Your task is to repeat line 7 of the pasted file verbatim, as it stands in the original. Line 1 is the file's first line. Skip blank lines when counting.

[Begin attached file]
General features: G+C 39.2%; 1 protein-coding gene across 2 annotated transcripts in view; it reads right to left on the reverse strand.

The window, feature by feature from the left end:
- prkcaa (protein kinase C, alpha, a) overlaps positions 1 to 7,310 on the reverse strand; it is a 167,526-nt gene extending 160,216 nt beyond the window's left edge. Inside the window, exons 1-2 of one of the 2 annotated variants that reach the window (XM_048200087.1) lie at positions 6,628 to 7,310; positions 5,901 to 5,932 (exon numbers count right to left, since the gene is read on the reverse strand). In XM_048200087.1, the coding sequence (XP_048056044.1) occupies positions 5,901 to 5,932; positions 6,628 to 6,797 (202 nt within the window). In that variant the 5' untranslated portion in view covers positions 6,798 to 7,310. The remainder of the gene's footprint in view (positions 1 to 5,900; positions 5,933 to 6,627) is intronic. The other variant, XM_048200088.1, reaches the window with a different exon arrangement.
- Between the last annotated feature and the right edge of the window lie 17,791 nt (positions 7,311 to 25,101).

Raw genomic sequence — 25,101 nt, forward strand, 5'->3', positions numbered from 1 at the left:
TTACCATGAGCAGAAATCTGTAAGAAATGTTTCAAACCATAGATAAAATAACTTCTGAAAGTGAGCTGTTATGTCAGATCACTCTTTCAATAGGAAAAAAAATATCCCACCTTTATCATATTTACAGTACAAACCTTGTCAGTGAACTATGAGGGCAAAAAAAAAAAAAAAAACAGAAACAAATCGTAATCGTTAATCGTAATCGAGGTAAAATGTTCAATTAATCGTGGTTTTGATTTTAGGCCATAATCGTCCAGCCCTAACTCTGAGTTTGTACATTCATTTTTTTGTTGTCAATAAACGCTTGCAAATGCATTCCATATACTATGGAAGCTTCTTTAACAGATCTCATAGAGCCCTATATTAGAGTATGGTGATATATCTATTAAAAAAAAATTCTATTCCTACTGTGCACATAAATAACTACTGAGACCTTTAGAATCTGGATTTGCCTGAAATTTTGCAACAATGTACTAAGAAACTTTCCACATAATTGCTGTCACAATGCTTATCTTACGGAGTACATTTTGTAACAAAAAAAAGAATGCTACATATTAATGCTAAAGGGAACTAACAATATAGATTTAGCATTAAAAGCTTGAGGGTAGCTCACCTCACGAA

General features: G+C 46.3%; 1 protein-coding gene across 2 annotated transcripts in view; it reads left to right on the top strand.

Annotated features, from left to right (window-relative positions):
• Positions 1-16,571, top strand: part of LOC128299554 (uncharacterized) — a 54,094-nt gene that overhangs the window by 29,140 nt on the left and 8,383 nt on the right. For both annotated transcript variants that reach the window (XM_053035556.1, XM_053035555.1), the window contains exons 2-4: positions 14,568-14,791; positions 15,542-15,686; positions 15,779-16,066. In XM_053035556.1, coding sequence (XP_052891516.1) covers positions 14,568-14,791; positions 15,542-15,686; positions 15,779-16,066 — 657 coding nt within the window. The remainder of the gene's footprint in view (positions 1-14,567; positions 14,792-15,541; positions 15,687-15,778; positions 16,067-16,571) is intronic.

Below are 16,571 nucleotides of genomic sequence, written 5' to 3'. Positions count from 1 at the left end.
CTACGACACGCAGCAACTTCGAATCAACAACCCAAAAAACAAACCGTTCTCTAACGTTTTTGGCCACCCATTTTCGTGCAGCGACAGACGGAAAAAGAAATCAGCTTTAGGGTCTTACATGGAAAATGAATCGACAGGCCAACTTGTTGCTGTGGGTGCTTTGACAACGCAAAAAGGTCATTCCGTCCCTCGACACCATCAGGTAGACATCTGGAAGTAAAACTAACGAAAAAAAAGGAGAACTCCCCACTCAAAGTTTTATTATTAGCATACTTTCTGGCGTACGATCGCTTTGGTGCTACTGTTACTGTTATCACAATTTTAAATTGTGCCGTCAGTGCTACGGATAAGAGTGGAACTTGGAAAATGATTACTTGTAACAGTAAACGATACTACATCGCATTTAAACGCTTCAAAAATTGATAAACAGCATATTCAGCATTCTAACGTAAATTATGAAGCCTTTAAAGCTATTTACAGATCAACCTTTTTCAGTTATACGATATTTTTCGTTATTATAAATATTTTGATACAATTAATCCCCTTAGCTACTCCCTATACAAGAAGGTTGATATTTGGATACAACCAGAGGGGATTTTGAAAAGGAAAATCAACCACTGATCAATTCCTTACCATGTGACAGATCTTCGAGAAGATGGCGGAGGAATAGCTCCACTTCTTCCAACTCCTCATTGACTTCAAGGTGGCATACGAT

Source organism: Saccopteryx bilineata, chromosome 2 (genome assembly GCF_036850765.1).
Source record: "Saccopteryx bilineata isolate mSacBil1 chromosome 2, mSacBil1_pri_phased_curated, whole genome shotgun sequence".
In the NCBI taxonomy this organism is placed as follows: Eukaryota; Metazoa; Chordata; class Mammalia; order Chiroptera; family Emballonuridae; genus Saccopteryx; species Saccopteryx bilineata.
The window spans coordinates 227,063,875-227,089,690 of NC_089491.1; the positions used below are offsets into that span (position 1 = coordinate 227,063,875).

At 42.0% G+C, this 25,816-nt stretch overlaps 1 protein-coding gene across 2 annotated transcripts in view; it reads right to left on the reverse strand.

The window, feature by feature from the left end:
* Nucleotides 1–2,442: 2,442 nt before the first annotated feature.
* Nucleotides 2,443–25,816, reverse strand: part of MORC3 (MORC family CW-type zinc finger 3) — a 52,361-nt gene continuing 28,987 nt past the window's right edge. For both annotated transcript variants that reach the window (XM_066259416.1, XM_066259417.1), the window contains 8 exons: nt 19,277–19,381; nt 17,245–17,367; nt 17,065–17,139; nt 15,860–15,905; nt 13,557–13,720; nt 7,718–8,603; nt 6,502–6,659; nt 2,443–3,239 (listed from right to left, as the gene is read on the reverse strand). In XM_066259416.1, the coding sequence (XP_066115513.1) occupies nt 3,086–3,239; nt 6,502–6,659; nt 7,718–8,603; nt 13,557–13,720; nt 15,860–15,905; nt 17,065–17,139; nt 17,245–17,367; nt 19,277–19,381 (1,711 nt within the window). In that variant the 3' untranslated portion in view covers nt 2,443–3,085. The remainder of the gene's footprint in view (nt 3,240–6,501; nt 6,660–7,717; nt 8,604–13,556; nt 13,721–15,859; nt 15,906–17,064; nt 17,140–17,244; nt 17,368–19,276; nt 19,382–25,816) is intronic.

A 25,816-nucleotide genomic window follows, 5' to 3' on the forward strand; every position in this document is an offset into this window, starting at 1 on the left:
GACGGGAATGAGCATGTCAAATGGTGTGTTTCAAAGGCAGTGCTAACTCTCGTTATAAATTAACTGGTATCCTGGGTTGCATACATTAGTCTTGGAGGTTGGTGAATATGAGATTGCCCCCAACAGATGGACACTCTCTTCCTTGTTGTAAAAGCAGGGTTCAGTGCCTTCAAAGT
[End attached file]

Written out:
General features: G+C 46.3%; 1 protein-coding gene across 2 annotated transcripts in view; it reads left to right on the top strand.